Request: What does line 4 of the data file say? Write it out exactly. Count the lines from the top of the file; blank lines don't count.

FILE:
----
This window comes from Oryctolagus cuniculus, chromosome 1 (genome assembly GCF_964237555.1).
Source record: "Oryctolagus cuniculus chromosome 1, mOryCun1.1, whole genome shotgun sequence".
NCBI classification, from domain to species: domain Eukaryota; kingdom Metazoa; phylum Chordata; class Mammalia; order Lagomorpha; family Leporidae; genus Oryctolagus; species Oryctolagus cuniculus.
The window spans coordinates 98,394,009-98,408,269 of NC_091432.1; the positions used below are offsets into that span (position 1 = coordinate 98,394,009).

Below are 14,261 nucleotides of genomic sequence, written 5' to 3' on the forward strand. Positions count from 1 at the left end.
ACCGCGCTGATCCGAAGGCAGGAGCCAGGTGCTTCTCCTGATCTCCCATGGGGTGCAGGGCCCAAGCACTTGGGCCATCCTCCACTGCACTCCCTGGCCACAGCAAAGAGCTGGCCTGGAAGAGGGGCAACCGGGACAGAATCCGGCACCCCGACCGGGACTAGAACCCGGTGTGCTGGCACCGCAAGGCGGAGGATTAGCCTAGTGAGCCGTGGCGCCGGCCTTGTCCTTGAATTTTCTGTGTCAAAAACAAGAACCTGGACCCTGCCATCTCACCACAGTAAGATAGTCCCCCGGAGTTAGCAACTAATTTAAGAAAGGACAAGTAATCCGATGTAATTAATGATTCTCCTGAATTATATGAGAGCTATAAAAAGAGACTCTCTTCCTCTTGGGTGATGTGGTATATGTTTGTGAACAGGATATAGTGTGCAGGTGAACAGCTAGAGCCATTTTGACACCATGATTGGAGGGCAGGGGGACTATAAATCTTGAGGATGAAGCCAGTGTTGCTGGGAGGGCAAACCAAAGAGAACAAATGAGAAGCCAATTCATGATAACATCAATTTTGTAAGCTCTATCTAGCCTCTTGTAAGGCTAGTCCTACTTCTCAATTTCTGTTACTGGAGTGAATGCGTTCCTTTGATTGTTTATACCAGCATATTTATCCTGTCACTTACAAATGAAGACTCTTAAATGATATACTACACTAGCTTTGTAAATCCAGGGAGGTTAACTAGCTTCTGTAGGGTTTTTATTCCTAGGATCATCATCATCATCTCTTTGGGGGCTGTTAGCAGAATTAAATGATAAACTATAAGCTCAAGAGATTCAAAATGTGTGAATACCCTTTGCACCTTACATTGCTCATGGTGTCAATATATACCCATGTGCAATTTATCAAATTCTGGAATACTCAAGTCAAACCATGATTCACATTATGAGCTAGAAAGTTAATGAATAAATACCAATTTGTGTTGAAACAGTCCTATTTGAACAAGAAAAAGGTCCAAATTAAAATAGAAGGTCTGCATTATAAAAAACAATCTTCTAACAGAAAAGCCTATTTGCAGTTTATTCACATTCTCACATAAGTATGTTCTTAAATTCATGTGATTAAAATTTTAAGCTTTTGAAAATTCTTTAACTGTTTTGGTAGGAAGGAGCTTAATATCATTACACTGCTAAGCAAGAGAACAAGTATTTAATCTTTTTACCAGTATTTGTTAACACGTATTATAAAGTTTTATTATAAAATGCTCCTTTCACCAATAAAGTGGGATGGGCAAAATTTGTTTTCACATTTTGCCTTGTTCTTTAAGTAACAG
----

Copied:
The window spans coordinates 98,394,009-98,408,269 of NC_091432.1; the positions used below are offsets into that span (position 1 = coordinate 98,394,009).